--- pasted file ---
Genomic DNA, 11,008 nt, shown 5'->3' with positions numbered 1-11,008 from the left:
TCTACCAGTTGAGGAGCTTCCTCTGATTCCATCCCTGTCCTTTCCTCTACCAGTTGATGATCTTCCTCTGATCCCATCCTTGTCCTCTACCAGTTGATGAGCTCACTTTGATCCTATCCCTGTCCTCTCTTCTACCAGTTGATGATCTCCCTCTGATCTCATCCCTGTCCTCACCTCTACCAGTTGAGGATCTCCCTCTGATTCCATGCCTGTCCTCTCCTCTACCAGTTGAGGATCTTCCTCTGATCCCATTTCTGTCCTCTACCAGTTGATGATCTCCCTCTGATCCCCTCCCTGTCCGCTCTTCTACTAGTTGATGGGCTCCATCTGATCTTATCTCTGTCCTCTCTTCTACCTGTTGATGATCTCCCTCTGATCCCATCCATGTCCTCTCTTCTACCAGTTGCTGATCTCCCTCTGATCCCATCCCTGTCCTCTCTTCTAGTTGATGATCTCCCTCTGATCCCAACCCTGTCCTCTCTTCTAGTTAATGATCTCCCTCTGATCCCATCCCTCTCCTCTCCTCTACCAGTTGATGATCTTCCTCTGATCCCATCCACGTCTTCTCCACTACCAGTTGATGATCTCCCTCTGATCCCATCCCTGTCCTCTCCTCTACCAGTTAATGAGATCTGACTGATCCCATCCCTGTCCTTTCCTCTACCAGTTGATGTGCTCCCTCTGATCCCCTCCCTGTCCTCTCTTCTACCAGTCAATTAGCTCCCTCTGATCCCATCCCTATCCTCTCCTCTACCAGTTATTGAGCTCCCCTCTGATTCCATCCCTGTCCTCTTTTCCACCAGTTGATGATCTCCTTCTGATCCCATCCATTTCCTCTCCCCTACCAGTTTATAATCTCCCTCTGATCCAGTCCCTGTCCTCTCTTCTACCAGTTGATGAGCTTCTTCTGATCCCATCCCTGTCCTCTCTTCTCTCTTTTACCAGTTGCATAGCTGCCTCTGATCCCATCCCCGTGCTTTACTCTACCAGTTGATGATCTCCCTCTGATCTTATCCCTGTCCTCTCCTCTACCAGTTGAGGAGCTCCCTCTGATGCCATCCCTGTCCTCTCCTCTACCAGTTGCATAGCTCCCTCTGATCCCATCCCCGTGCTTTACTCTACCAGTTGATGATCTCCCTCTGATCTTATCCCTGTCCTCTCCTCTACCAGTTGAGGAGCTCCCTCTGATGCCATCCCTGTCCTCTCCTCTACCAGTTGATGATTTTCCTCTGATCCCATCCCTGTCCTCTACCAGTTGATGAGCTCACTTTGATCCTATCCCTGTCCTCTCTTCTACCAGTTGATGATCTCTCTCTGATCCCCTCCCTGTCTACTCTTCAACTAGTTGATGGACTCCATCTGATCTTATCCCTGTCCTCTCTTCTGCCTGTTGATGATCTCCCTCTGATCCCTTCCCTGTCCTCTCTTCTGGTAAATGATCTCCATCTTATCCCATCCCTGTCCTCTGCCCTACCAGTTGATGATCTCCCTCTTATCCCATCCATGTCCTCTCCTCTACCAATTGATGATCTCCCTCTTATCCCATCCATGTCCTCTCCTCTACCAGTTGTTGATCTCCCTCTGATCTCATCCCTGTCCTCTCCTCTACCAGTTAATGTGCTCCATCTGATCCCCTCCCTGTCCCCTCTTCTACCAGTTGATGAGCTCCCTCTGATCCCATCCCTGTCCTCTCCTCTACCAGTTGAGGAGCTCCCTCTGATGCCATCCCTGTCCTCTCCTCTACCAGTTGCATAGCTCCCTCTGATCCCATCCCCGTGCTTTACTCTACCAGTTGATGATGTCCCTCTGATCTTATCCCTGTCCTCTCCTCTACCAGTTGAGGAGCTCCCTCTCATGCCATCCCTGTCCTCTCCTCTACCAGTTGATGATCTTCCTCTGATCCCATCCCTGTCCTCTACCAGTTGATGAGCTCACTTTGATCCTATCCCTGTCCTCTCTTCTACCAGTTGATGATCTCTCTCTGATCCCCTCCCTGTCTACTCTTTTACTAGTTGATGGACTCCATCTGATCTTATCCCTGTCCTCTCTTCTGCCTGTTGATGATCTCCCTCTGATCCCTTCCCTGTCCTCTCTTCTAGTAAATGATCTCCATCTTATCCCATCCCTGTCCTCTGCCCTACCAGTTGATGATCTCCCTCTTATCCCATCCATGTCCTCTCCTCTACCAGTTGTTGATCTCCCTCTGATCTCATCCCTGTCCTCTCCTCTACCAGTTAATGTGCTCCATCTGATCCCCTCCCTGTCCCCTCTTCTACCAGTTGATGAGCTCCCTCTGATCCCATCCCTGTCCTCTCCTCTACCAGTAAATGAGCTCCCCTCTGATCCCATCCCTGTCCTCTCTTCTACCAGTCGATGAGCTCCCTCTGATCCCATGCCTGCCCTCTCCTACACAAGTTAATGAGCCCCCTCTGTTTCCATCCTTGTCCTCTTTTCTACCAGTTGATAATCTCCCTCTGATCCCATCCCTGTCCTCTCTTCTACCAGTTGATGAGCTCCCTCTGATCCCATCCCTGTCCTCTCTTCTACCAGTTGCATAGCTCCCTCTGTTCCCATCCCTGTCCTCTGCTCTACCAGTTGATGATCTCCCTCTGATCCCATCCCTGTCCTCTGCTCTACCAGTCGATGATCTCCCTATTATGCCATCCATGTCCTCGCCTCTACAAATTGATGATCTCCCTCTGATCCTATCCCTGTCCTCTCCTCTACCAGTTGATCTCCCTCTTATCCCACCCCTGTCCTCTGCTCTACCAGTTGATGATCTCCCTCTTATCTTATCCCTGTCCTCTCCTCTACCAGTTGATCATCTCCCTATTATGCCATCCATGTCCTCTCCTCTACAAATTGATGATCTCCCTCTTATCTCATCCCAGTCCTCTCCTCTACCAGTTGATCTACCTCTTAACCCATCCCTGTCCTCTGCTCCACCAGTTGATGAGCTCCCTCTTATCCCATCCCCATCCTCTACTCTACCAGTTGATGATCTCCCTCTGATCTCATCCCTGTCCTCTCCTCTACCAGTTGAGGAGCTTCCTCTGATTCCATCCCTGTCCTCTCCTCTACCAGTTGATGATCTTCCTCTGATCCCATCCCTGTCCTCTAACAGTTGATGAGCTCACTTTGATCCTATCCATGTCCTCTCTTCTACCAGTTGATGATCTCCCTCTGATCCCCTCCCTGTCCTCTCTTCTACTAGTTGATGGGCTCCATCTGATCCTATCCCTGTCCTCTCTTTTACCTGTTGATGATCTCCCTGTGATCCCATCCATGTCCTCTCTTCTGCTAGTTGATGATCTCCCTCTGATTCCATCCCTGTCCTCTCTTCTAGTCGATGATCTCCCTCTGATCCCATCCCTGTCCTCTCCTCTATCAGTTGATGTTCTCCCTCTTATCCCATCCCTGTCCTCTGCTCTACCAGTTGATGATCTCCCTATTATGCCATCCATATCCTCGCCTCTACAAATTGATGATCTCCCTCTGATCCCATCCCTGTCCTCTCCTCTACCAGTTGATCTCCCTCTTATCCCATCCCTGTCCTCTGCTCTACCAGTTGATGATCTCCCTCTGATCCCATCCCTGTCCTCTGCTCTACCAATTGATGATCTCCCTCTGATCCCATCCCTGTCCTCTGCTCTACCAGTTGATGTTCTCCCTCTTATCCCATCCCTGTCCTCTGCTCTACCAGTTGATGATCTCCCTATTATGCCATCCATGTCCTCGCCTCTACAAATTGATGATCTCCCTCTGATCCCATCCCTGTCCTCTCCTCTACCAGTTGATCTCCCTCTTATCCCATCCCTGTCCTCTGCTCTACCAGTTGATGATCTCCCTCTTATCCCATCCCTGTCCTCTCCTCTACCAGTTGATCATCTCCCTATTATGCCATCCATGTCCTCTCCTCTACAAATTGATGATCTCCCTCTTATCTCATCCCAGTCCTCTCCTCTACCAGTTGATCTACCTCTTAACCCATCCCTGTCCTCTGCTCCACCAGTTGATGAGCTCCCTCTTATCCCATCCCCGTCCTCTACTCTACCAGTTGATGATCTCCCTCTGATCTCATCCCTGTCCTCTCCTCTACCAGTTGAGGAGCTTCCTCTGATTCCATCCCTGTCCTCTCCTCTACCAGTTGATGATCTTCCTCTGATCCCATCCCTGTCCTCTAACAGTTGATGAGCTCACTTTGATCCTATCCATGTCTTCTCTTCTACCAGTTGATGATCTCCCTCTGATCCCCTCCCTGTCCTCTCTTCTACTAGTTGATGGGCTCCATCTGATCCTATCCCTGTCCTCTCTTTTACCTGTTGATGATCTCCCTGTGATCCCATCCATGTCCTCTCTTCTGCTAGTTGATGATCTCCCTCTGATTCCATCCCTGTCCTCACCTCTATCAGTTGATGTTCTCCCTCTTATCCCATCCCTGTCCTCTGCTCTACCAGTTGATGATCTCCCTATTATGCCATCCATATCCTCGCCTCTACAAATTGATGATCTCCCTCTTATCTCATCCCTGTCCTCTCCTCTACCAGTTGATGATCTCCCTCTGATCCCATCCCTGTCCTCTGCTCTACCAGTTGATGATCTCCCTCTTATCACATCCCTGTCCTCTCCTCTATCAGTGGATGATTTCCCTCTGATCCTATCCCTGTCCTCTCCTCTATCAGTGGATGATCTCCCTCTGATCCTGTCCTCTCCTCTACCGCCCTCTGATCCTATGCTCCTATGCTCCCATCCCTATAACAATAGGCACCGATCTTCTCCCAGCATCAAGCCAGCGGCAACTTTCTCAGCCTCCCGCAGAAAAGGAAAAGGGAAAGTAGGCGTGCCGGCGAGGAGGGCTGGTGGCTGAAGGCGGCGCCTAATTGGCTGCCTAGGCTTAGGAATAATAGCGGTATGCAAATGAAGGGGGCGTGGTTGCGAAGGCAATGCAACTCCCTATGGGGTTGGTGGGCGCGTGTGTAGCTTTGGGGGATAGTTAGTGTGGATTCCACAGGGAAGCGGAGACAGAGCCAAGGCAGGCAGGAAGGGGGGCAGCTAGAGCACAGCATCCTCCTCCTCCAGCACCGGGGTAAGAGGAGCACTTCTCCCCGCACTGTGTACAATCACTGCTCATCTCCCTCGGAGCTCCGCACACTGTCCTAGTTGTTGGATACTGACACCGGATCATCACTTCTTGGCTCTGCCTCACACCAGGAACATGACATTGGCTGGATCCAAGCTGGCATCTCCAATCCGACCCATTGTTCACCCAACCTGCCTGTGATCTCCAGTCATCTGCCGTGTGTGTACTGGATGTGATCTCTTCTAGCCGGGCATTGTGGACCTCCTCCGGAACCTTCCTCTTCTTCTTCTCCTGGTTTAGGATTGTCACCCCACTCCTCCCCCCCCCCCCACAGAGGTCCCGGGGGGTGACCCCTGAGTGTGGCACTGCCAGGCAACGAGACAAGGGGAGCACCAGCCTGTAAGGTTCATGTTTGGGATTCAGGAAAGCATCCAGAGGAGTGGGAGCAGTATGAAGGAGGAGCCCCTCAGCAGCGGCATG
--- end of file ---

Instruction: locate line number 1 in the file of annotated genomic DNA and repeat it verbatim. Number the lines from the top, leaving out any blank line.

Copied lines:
Genomic DNA, 11,008 nt, shown 5'->3' with positions numbered 1-11,008 from the left: